1990s – Asia’s giants are waking up

China and India have emerged as global players over the recent decades. Phoenix Contact had been doing business in these countries since the mid-1990s. True to the motto “think global – act local,” we have been successful in setting up our own production facilities. Yet, this comes with its own pitfalls…

Ewald Rose

“I found chicken on the menu. Chicken legs. Yet, what I got were feet – only the feet. And in the soup, something was floating that looked like bicycle valves. Apparently, they were parts of the chicken intestines.” While Ewald Rose is describing these culinary highlights, his are not the only taste buds that are tightening up.

Rural China in the 80s

After Mao’s death in 1976, Deng Xiaoping gradually led the Middle Kingdom to economic prosperity by taking a cautious approach in the direction of western capitalism. Special economic zones were set up and state-owned enterprises were privatized, making foreign investment possible. Phoenix Contact, under the leadership of Gerd Eisert, also took its first steps towards the Far East.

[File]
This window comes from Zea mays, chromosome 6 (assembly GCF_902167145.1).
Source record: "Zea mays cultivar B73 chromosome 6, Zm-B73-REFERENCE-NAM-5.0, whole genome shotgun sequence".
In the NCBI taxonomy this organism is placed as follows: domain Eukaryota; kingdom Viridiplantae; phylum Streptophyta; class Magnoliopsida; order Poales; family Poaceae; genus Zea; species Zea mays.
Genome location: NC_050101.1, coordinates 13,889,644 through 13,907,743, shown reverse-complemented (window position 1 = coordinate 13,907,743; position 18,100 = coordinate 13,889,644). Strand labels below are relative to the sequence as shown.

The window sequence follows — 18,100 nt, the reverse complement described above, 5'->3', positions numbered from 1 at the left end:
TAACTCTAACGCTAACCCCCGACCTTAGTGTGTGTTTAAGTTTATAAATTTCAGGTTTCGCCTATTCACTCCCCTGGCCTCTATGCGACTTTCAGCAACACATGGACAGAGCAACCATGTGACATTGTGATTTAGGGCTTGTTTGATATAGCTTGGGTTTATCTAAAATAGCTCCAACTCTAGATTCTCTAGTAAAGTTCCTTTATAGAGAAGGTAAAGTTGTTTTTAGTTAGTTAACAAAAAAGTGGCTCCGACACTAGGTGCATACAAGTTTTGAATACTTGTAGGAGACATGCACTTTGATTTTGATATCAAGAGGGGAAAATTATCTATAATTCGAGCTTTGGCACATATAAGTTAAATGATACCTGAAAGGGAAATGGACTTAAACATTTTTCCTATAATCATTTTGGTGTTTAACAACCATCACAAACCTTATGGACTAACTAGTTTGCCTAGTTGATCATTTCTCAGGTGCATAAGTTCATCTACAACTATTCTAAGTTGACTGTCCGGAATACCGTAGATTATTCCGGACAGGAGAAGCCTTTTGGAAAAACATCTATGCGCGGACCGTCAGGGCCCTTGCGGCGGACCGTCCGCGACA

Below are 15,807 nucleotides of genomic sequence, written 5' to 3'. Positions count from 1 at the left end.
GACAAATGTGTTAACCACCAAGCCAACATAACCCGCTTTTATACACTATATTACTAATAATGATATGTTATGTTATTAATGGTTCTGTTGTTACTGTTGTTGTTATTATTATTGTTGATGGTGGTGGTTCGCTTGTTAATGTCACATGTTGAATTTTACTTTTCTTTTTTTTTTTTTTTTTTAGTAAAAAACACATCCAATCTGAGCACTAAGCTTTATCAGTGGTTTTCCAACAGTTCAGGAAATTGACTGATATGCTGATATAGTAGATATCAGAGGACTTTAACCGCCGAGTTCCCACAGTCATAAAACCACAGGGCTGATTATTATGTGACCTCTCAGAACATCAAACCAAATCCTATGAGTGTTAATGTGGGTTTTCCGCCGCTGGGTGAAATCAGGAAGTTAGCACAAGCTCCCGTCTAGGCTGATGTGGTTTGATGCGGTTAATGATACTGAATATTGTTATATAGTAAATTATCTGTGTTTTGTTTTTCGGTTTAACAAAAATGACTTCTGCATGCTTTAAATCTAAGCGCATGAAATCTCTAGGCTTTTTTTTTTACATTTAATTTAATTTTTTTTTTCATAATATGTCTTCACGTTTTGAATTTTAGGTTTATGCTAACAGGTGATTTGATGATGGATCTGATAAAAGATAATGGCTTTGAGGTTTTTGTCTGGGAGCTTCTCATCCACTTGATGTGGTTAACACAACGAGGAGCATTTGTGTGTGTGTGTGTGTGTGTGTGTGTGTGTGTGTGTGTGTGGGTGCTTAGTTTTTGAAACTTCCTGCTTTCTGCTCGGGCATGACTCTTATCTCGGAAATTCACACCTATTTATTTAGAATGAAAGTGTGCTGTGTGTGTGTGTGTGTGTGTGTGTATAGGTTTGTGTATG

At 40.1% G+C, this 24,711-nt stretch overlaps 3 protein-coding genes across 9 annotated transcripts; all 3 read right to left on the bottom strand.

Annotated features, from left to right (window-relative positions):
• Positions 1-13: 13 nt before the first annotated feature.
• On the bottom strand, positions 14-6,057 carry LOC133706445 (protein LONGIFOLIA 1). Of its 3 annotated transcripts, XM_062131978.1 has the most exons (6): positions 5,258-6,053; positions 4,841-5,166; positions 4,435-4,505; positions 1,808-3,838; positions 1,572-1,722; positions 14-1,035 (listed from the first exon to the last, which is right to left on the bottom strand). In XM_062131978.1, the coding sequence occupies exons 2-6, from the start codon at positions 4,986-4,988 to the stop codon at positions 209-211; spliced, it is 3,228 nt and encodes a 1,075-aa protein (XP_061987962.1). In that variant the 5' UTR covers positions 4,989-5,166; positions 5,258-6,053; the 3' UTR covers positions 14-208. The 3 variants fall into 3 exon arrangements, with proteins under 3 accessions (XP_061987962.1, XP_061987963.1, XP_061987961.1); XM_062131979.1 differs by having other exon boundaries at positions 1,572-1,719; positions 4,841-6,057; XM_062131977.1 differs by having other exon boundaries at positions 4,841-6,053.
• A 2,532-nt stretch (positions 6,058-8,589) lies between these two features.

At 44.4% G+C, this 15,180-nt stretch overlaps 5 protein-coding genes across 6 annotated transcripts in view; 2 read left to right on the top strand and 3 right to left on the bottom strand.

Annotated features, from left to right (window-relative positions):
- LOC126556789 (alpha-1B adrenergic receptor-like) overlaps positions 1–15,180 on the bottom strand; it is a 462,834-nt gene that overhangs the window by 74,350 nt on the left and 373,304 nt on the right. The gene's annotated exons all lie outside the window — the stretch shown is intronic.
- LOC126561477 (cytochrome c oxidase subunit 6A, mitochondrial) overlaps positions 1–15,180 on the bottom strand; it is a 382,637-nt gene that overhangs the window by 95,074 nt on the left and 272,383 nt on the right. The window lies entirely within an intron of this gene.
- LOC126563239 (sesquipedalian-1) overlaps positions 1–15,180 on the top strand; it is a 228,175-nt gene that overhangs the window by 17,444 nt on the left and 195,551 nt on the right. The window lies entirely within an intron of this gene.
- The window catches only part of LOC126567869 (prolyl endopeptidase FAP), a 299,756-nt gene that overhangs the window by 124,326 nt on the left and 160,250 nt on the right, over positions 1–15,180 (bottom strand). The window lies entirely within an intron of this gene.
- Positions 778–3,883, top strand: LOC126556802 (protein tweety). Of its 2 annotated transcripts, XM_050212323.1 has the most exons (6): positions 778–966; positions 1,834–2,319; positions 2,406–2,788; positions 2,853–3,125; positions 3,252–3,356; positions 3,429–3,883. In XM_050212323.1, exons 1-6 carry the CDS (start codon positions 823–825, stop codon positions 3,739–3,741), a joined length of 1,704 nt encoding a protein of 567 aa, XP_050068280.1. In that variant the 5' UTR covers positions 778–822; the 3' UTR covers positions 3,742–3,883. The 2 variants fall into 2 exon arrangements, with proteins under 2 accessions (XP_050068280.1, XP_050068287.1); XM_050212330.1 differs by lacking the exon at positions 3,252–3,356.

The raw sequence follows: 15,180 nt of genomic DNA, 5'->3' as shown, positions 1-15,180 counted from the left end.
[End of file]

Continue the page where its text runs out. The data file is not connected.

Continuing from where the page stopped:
Much more than just an extended workbench

2000 – Laying of the foundation stone for Phoenix Contact China in Nanjing, center GM Prof. Li and Gerd Eisert

Gerd Eisert was the youngest of the three Eisert sons. While his two brothers were dedicated to technology, his talents are in business administration. It quickly became clear to him that further expansion of Phoenix Contact was only possible if the company also did business internationally. Under his leadership, foreign business was greatly expanded. In addition to the traditional markets in Europe and America, he also saw great opportunities in China and India. In the mid-1990s, Phoenix Contact took its initial steps in what was still considered to be foreign markets.

From left: Prof. LiMousong, first GM in China, Christine Eisert and Gerd Eisert

From the outset, it was clear that the new ventures in China and India were not simply to be extended workbenches. The idea was to develop partnerships that served their respective markets with a high degree of autonomy and their own production. So we started off with a small local team, a little logistical and a very tangible start-up help from the parent company in Blomberg.

From Lippe to Nanjing